The Oldest Child Syndrome

Mom and Dad had a trust and they chose their oldest child, who lives three hours away, as their successor trustee. When Mom and Dad died, the oldest child took over the bank accounts, brokerage accounts and got in touch with their pension, life insurance and IRA companies. Mom and Dad also had a house, furnishings, a car, jewelry and art work. The trustee used vacation time and weekends to focus on tasks such as working on the house and processing all of the needed paperwork with no help from his siblings. The trustee became resentful from the lack of help and started taking money out of the trust as payment for the work he had done. The payment amounts were high, but the trustee felt that it was fair payment for the time he invested in overseeing the trust. The trustee had short term cash flow problems and he borrowed some money from the trust, but then “forgot” to pay it back.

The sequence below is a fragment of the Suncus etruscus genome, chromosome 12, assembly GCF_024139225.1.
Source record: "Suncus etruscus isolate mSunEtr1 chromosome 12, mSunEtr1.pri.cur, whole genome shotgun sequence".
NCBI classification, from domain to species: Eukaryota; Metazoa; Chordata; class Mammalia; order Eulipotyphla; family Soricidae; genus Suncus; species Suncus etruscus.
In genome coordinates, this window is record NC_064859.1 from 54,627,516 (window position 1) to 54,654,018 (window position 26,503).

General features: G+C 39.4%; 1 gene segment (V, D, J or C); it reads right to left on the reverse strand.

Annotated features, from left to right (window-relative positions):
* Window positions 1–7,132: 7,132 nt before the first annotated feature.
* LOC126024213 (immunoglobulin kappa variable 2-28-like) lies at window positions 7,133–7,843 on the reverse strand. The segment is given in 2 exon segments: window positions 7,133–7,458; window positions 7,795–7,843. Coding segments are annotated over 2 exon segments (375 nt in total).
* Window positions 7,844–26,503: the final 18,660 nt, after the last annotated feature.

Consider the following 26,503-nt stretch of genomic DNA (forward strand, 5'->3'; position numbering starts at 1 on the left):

Four years later, a sibling contacts the trustee about Mom and Dad’s assets. The sibling asked, “Are we going to get a distribution? What is taking so long? By the way, I’d like to see some documentation of what happened to the assets since the date of death.” The trustee refused to share any information. The situation worsened and, finally, headed for litigation. At that point, the trustee found an attorney who told him a court accounting needed to be done. The attorney contacted me for help.

Doing a court accounting for a period of four years or longer can be a challenge, but we can help your clients put together a detailed accounting that will answer questions from the siblings, their attorney and the court. We understand Probate Codes and can get the job done correctly the first time.

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